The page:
Organizing your research: tips for young researchers, PhD and master’s students.

September 17, 2020 by Vishnupriya


This article is written in collaboration with fellow amicable scientist Steffen Plunder.

With Marie Kondō gaining so much popularity by teaching people how to organize their houses etc, I think we can also benefit from some organizational tips when it comes to research. Just like regular maintenance of your house/room requires effort and time, this might seem like some effort in the beginning but might do wonders in the long run.

I recently started my PhD and was very happy to receive many tips from fellow PhD students.

  1. Organizing the research papers you read/publish using Zotero/Mendeley: Zotero ( https://www.zotero.org/ ) is free to use and my personal choice. Here’s the link for Mendeley ( https://www.mendeley.com/ ) which would be an alternative. You can also sync it with your internet browser. The website explains its features, but I would like to list a few of them here as well:
    1. If you are reading a paper on your web browser and have synced Zotero application with your browser, you can just click on Zotero (on the toolbar of your browser) to save the link for future reference under the category of your choice.
    2. If you instead prefer to download the papers you are reading, you can just drag and drop the pdf in the Zotero application on your computer. It will automatically recognize the title of the paper, have all the references including the code for BibTex (for LaTex users).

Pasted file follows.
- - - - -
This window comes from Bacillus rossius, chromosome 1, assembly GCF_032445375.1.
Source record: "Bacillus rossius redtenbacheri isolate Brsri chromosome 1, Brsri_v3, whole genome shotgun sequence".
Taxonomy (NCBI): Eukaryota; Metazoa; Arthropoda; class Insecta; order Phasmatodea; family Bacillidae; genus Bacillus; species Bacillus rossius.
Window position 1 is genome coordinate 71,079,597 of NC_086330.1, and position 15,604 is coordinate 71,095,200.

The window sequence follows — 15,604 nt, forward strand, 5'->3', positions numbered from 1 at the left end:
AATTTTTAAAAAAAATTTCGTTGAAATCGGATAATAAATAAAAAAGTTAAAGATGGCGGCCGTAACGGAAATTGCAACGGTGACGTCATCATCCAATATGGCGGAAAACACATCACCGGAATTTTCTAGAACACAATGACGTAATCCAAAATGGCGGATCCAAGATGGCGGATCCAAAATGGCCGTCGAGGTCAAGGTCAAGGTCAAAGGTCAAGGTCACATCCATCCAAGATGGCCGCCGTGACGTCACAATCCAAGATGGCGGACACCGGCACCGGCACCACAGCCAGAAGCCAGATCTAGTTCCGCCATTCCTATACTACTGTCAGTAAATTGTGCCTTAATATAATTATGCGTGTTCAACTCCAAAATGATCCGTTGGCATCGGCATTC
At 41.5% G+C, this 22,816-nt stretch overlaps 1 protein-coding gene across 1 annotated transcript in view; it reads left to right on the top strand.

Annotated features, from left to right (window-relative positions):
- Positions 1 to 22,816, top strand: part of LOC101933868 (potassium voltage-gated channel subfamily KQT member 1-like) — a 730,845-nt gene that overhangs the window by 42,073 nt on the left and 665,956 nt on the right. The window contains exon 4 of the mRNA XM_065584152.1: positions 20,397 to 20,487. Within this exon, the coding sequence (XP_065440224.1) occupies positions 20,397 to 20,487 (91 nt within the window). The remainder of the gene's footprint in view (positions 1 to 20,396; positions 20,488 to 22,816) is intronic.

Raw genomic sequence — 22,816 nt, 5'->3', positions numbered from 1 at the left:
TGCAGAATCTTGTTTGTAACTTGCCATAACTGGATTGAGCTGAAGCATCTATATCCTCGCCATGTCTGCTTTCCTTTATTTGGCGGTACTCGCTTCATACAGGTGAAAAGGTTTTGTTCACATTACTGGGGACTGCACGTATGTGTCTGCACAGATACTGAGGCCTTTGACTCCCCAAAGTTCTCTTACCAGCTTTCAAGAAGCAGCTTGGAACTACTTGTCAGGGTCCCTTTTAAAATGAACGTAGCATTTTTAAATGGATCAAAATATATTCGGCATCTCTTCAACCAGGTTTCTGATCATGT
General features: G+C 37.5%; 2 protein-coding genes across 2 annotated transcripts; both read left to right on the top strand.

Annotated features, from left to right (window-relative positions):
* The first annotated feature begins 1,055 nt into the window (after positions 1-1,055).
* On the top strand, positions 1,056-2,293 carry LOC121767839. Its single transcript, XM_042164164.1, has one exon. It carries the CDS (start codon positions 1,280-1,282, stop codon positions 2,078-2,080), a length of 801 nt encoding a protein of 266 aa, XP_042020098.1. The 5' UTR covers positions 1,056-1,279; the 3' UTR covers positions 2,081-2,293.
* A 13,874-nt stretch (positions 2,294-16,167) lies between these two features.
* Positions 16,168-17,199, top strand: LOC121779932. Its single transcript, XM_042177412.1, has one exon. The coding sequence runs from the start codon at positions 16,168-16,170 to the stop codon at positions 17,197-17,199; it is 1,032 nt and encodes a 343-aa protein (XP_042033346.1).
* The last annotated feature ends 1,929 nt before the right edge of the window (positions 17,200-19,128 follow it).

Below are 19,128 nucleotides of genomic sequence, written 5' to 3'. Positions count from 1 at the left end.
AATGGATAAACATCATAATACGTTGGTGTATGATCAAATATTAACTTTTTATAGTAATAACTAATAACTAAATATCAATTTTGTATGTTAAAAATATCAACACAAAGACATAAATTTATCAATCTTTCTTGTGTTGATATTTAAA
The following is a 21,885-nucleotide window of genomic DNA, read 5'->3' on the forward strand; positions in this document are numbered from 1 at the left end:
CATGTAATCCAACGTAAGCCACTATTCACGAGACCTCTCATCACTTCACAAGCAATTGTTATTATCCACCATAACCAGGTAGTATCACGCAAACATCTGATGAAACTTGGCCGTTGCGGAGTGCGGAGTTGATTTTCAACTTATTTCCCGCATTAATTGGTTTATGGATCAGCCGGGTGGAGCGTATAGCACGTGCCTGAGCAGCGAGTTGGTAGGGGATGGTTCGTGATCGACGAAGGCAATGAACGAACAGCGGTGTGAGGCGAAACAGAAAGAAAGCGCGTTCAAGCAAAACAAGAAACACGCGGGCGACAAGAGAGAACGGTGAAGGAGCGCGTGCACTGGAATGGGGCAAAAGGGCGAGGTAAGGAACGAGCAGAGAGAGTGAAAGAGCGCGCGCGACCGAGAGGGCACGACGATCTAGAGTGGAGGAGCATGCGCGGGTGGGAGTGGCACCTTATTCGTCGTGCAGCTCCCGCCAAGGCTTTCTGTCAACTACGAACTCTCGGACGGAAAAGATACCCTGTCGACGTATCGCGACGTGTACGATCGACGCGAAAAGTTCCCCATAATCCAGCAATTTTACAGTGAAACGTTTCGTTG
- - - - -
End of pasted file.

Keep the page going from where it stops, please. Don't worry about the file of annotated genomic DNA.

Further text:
You can also add comments about the paper, why you found it useful etc. This is great for people who like to read a single topic from multiple sources. 

    LaTeX users: Install the feature “better Bibtex for Zotero”. You can export the BibTex file corresponding to a paper and copy-paste the contents to use it in your Bibliography. It even has fun features like pushing reference to your current tex document, where it inserts the citation exactly where the cursor is.

  1. Maintain backups:
    Always sync your important files on a cloud service (like google drive, Seafile, Nextcloud, Dropbox, ownCloud etc) so that you never lose them in case of cyber disasters.
    If having files in a cloud is no option for you, use manual backups.
    1. Check if you could support a history and enable it.
      This allows you to recover accidentally deleted files and sections. Most cloud services offer a 30-day recovery option.
  1. Use version control systems for your source code.
    Some code changes might introduce bugs which come to the surface much later.
    To avoid redoing things you already did, you should use version control systems, such as ‘git’. Of course, you can keep millions of folders for each essential change, but tools like git are more effective at doing this for you!
    It also is great for collaboration, since it ensures that changes are merged correctly.

    The typical git workflow has three components:
    i) Pull changes from the remote online repository (if needed).
    ii) Add files and commit changes to the repository.
    iii) Push changes to the remote online repository (private or public, your choice).

    You can use git with a graphical user interface or in the terminal. The best place to go to download and learn about git is: https://git-scm.com/

    A terminal-based tutorial is here: https://rogerdudler.github.io/git-guide/
    These instructions should also help you to understand how to use graphical user interfaces.

    As an online repository, there are several options, for example, https://github.com/ or https://about.gitlab.com/ . Both allow private and public repositories and have many nice advanced features as well. Check which one is used by a project similar to yours.